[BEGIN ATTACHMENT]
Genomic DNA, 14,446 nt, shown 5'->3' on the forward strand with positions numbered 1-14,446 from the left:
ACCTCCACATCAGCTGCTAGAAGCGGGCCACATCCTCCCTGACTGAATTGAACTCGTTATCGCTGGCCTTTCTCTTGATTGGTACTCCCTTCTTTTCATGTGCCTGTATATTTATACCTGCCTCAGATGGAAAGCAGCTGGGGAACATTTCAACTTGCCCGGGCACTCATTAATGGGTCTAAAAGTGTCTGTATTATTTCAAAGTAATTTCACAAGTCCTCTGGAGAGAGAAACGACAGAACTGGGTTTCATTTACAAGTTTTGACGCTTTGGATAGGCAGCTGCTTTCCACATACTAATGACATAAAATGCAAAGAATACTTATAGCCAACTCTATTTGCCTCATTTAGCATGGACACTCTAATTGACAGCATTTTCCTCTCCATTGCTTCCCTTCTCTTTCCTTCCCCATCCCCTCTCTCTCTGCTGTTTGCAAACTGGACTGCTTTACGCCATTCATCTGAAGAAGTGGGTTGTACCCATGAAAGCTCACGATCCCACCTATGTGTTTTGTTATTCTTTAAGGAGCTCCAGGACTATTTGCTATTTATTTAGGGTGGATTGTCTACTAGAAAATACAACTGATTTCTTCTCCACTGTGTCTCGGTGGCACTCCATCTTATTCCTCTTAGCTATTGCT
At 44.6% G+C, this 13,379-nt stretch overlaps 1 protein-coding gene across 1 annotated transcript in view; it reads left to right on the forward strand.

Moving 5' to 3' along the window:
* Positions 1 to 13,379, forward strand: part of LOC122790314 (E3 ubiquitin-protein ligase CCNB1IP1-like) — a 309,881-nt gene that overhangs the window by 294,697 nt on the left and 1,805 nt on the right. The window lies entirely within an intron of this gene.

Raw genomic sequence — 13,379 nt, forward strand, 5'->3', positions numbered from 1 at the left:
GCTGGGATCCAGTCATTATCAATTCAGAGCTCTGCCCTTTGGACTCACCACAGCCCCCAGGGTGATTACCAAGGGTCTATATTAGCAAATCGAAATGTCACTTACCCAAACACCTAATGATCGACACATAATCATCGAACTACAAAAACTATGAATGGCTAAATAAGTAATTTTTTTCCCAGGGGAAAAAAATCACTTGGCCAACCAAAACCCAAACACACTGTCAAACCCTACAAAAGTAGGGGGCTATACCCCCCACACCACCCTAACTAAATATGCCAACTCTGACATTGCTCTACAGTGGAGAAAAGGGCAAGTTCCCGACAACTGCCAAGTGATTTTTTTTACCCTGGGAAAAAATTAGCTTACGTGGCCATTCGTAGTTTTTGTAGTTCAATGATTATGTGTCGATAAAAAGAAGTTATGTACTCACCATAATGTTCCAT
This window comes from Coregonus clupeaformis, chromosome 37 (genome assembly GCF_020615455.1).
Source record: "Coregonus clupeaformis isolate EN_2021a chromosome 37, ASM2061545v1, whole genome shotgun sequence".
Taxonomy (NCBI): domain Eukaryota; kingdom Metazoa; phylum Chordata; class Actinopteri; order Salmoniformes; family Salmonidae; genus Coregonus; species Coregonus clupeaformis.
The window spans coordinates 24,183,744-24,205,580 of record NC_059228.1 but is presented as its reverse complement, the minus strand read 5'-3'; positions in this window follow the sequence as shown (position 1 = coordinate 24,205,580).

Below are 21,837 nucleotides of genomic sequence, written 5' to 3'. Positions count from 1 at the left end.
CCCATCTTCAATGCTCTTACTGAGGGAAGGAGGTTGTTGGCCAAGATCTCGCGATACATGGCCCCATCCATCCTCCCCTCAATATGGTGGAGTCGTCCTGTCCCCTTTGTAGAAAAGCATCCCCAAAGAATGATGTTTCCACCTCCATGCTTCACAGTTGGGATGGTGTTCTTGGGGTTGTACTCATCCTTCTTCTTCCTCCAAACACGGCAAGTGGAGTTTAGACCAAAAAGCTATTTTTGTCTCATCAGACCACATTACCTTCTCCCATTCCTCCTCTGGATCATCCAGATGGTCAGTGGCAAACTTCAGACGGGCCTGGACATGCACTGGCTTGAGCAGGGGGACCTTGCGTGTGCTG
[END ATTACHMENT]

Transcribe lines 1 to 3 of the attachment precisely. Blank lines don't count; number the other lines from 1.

Genomic DNA, 14,446 nt, shown 5'->3' on the forward strand with positions numbered 1-14,446 from the left:
ACCTCCACATCAGCTGCTAGAAGCGGGCCACATCCTCCCTGACTGAATTGAACTCGTTATCGCTGGCCTTTCTCTTGATTGGTACTCCCTTCTTTTCATGTGCCTGTATATTTATACCTGCCTCAGATGGAAAGCAGCTGGGGAACATTTCAACTTGCCCGGGCACTCATTAATGGGTCTAAAAGTGTCTGTATTATTTCAAAGTAATTTCACAAGTCCTCTGGAGAGAGAAACGACAGAACTGGGTTTCATTTACAAGTTTTGACGCTTTGGATAGGCAGCTGCTTTCCACATACTAATGACATAAAATGCAAAGAATACTTATAGCCAACTCTATTTGCCTCATTTAGCATGGACACTCTAATTGACAGCATTTTCCTCTCCATTGCTTCCCTTCTCTTTCCTTCCCCATCCCCTCTCTCTCTGCTGTTTGCAAACTGGACTGCTTTACGCCATTCATCTGAAGAAGTGGGTTGTACCCATGAAAGCTCACGATCCCACCTATGTGTTTTGTTATTCTTTAAGGAGCTCCAGGACTATTTGCTATTTATTTAGGGTGGATTGTCTACTAGAAAATACAACTGATTTCTTCTCCACTGTGTCTCGGTGGCACTCCATCTTATTCCTCTTAGCTATTGCT
At 44.6% G+C, this 13,379-nt stretch overlaps 1 protein-coding gene across 1 annotated transcript in view; it reads left to right on the forward strand.